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    Religiousness: Implicatio

A Few Observations on Meditation and Attentiveness (Mindfulness)

By Geoffrey Pullen

There are two steps on the Noble Eightfold Path which are often profoundly misunderstood, and Phiroz has made a great contribution to my understanding of them. I propose to talk mainly of Sammā Sati or ‘Right Attentiveness’, although firstly I will speak of Sammā Samādhi or ‘Right Concentration’. The final step of Sammā Prājña or ‘Right Understanding’ is the natural outcome of practising the earlier steps.

Sammā Samādhi is also translated as ‘Right Meditation’, and this has led to much confusion as in the West the word to meditate also means to think about or to give thought to something.

Phiroz explains that it is the thought process that blocks our access to Samādhi. He uses the word ‘communion’ in the sense that unconsciously we are in communion with everything around us, but it is our thoughts, perceptions and feelings that block the light and are clouds in the sky. In this sense meditation is seen as the way towards communion. By being in the present moment and by activating the previous step of the Eightfold Noble Path, ‘Right Attentiveness’, we can remove the blockage and the many disturbances in our thinking.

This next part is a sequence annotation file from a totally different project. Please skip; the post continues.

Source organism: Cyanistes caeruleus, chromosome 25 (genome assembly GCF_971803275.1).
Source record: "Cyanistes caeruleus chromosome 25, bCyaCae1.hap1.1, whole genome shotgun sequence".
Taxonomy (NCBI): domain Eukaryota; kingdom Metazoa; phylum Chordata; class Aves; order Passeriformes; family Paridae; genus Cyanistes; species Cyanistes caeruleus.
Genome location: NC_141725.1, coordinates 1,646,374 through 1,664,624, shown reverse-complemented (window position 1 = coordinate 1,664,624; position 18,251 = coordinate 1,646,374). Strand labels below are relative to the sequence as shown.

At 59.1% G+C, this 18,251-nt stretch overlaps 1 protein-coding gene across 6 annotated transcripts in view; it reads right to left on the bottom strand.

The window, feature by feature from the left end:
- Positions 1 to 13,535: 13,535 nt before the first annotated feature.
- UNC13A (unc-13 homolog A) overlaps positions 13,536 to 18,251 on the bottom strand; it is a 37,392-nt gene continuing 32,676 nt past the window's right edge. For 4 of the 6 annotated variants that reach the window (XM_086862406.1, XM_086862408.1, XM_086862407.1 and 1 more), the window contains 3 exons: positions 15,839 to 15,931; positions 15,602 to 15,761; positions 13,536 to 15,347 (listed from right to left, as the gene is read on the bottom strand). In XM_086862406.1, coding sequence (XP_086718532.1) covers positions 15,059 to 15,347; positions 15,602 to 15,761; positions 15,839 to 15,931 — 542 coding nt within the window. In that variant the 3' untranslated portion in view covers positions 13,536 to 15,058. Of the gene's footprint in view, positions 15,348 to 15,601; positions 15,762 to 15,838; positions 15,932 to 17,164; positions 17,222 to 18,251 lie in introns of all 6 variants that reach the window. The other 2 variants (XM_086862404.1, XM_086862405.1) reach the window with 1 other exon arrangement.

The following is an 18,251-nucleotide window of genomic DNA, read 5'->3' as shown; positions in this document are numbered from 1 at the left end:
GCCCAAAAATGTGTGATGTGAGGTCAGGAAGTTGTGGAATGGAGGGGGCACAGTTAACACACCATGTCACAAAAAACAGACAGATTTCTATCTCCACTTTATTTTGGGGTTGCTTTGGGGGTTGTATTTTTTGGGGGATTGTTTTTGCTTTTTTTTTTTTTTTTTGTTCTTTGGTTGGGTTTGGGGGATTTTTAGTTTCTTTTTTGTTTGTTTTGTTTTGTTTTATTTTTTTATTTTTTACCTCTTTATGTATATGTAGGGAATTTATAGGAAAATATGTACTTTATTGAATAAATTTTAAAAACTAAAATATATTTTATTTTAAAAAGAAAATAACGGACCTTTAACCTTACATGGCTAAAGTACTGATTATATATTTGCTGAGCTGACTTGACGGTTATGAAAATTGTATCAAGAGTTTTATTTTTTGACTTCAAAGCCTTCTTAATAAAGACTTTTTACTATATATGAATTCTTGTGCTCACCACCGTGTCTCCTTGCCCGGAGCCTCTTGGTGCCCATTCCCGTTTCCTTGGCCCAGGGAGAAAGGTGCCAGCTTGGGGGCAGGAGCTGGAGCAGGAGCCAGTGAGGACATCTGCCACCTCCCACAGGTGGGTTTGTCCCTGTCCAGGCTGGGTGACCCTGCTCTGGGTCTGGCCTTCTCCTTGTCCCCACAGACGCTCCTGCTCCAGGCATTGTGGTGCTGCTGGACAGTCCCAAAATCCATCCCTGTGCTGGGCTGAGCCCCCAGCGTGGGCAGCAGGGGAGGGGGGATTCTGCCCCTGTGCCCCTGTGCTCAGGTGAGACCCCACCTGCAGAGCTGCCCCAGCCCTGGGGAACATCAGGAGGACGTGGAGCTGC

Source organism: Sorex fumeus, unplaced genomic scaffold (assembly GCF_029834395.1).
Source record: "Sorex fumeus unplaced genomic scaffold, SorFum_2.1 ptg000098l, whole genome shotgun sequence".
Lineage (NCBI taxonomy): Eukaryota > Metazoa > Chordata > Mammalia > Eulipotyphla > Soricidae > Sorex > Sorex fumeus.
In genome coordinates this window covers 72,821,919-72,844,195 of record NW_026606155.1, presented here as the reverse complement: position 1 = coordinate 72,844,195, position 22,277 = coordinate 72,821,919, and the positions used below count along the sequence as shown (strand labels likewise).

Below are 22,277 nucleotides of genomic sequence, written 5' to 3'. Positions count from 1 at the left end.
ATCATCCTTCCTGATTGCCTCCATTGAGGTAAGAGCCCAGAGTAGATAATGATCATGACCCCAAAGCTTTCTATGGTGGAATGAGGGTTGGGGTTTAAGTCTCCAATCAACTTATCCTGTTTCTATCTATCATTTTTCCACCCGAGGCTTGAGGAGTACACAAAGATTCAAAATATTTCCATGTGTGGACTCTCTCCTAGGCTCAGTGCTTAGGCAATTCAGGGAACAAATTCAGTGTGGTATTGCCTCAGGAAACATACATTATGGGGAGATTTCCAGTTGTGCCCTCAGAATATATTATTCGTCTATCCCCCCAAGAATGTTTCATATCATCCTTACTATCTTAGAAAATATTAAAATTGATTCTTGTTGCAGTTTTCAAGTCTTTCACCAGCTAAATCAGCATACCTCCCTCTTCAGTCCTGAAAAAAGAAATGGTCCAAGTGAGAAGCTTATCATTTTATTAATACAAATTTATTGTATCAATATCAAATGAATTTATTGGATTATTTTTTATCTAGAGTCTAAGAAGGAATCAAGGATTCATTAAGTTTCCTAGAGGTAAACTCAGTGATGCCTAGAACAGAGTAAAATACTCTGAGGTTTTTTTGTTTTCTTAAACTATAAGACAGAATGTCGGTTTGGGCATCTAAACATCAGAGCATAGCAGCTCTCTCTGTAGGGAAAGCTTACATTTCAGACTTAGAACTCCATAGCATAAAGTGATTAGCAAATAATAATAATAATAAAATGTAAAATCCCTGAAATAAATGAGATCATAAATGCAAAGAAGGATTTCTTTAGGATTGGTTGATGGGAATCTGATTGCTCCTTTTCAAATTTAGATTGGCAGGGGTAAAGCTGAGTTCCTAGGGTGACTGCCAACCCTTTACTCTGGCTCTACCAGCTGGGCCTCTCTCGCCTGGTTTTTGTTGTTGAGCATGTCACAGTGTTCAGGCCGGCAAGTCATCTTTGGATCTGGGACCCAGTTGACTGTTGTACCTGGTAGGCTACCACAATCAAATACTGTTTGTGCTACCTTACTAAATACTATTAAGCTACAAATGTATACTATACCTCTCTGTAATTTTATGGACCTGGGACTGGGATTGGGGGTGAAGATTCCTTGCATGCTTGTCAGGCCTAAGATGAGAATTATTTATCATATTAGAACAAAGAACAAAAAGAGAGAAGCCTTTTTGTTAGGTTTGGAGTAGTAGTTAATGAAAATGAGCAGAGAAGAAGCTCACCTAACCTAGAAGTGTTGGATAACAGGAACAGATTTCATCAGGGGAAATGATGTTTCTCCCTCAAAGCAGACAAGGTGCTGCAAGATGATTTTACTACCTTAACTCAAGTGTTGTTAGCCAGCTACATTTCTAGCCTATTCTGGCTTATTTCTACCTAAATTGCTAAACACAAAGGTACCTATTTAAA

Phiroz states in his last Cenacle talk:

Meditation is that which is the fruition, the culminating point, of what we begin as a technique of thought or a ritual of feeling and states of mind, all of which are partial and temporary expressions, which are only the shadows of the reality which is the state of Meditation, communion, total communion.

How can we purify our minds and transform our present reality into that which Phiroz is speaking about? All our thinking is rooted in grasping, delusion, fear and aversion. This is where the sixth step of Sammā Sati or ‘Right Attentiveness’ is so important. In fact it leads to the development of the seventh and eighth steps.

I have translated it as ‘Right Attentiveness’, but rather ‘Right Mindfulness’ would be a better translation as mindfulness and mindfulness techniques are very much in fashion at the present moment.

In his Discourse on the Full Awareness of Breathing, the Buddha shows us how to transform our fear, despair, anger and craving by following our breath with constant attentiveness.

The key element is to stay in the present moment and not to get carried away by thought, neither of the future nor of the past, neither of oneself nor of others. This allows the mind to expand and to link up with the energy of transcendence. A natural result of this is that compassion and loving feelings develop spontaneously.

In order to move forward we need the energy of mindfulness, but unless we practise a lot it is difficult to maintain for even an hour. I have found it good to meditate in a group because then the group energy can nourish our own mindfulness.

Also to meditate among monks or nuns is also good because their energy is stronger and purer. Finally, to find a setting in nature or in a holy place is very conducive for practice.

I hope these few words have helped towards an understanding of two very important Buddhist practices.


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